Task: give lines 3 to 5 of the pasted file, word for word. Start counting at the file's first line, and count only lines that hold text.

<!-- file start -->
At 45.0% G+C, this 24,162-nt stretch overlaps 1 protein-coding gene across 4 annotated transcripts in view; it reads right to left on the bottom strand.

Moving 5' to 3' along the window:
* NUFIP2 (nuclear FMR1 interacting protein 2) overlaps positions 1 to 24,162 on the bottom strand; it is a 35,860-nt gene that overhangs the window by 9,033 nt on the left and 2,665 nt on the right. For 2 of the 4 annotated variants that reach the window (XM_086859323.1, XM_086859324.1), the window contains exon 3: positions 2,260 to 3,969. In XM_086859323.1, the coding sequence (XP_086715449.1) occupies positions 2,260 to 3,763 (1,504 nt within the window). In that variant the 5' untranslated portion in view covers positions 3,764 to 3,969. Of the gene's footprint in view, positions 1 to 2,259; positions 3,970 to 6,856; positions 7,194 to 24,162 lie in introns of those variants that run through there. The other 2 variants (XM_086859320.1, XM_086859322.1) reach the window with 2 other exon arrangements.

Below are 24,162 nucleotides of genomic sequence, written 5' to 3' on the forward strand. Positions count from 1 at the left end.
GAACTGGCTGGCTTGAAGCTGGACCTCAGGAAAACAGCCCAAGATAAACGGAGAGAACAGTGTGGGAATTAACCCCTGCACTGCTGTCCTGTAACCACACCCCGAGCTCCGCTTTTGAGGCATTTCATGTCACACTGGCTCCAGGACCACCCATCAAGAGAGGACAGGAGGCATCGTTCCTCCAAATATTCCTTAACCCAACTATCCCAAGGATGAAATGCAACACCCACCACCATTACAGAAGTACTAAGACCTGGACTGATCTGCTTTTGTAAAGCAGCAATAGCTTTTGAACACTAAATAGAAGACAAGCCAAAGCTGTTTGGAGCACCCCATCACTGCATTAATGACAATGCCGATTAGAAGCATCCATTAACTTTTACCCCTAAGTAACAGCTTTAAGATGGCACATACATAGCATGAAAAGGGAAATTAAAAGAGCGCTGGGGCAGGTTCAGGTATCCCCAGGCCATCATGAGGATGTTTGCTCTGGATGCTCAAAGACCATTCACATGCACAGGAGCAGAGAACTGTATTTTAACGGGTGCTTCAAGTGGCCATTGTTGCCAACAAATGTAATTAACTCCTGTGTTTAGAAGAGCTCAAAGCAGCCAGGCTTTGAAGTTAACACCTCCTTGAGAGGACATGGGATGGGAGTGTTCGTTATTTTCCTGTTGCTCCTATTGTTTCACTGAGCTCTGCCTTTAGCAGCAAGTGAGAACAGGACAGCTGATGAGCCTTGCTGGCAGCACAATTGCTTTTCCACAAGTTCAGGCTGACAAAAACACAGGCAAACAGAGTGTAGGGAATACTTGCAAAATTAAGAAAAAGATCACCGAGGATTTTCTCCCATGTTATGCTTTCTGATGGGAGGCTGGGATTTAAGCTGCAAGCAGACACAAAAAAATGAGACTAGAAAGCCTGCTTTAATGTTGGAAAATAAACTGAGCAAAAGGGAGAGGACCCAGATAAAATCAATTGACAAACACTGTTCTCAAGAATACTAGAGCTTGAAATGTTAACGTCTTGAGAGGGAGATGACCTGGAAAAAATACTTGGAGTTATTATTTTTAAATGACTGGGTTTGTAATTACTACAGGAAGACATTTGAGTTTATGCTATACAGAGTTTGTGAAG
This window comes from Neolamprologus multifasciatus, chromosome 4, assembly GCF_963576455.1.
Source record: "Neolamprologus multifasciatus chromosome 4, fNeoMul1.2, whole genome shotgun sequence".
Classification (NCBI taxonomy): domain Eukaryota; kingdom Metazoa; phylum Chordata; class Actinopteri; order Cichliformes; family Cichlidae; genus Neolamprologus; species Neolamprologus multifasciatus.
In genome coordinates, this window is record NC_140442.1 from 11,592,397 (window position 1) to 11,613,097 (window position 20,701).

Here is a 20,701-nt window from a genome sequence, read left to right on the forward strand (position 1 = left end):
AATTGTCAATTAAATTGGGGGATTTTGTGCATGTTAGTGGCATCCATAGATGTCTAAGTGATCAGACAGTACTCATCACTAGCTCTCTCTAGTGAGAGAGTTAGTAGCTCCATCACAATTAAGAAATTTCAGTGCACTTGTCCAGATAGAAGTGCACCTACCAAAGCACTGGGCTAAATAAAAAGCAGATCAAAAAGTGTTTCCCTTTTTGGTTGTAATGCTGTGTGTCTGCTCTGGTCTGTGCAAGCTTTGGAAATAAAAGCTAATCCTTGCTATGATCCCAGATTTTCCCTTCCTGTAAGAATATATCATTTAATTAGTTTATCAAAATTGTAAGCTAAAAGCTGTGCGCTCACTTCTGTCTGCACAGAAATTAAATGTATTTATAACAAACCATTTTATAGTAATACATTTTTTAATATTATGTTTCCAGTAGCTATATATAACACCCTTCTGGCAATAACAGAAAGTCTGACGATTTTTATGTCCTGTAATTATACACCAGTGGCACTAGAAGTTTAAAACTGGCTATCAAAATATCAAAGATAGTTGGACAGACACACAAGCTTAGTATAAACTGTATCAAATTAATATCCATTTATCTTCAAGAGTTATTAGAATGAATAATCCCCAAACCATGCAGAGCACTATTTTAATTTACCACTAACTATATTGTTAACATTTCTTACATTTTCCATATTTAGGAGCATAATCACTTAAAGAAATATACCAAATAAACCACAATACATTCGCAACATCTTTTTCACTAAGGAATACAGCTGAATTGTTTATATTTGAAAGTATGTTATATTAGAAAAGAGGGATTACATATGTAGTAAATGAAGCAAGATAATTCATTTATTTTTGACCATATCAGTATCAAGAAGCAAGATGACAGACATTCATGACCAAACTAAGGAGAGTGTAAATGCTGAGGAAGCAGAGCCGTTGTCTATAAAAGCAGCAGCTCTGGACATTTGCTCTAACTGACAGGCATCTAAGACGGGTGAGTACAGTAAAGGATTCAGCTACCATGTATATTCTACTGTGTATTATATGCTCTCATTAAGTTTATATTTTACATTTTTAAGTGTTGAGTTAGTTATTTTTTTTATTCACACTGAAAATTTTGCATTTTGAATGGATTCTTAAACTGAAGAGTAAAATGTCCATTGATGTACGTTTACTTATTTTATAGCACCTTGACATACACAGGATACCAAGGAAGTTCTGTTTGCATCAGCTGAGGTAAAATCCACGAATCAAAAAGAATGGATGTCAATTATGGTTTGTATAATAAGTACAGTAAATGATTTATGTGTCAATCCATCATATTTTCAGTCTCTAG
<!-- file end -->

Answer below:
* NUFIP2 (nuclear FMR1 interacting protein 2) overlaps positions 1 to 24,162 on the bottom strand; it is a 35,860-nt gene that overhangs the window by 9,033 nt on the left and 2,665 nt on the right. For 2 of the 4 annotated variants that reach the window (XM_086859323.1, XM_086859324.1), the window contains exon 3: positions 2,260 to 3,969. In XM_086859323.1, the coding sequence (XP_086715449.1) occupies positions 2,260 to 3,763 (1,504 nt within the window). In that variant the 5' untranslated portion in view covers positions 3,764 to 3,969. Of the gene's footprint in view, positions 1 to 2,259; positions 3,970 to 6,856; positions 7,194 to 24,162 lie in introns of those variants that run through there. The other 2 variants (XM_086859320.1, XM_086859322.1) reach the window with 2 other exon arrangements.

Below are 24,162 nucleotides of genomic sequence, written 5' to 3' on the forward strand. Positions count from 1 at the left end.
GAACTGGCTGGCTTGAAGCTGGACCTCAGGAAAACAGCCCAAGATAAACGGAGAGAACAGTGTGGGAATTAACCCCTGCACTGCTGTCCTGTAACCACACCCCGAGCTCCGCTTTTGAGGCATTTCATGTCACACTGGCTCCAGGACCACCCATCAAGAGAGGACAGGAGGCATCGTTCCTCCAAATATTCCTTAACCCAACTATCCCAAGGATGAAATGCAACACCCACCACCATTACAGAAGTACTAAGACCTGGACTGATCTGCTTTTGTAAAGCAGCAATAGCTTTTGAACACTAAATAGAAGACAAGCCAAAGCTGTTTGGAGCACCCCATCACTGCATTAATGACAATGCCGATTAGAAGCATCCATTAACTTTTACCCCTAAGTAACAGCTTTAAGATGGCACATACATAGCATGAAAAGGGAAATTAAAAGAGCGCTGGGGCAGGTTCAGGTATCCCCAGGCCATCATGAGGATGTTTGCTCTGGATGCTCAAAGACCATTCACATGCACAGGAGCAGAGAACTGTATTTTAACGGGTGCTTCAAGTGGCCATTGTTGCCAACAAATGTAATTAACTCCTGTGTTTAGAAGAGCTCAAAGCAGCCAGGCTTTGAAGTTAACACCTCCTTGAGAGGACATGGGATGGGAGTGTTCGTTATTTTCCTGTTGCTCCTATTGTTTCACTGAGCTCTGCCTTTAGCAGCAAGTGAGAACAGGACAGCTGATGAGCCTTGCTGGCAGCACAATTGCTTTTCCACAAGTTCAGGCTGACAAAAACACAGGCAAACAGAGTGTAGGGAATACTTGCAAAATTAAGAAAAAGATCACCGAGGATTTTCTCCCATGTTATGCTTTCTGATGGGAGGCTGGGATTTAAGCTGCAAGCAGACACAAAAAAATGAGACTAGAAAGCCTGCTTTAATGTTGGAAAATAAACTGAGCAAAAGGGAGAGGACCCAGATAAAATCAATTGACAAACACTGTTCTCAAGAATACTAGAGCTTGAAATGTTAACGTCTTGAGAGGGAGATGACCTGGAAAAAATACTTGGAGTTATTATTTTTAAATGACTGGGTTTGTAATTACTACAGGAAGACATTTGAGTTTATGCTATACAGAGTTTGTGAAG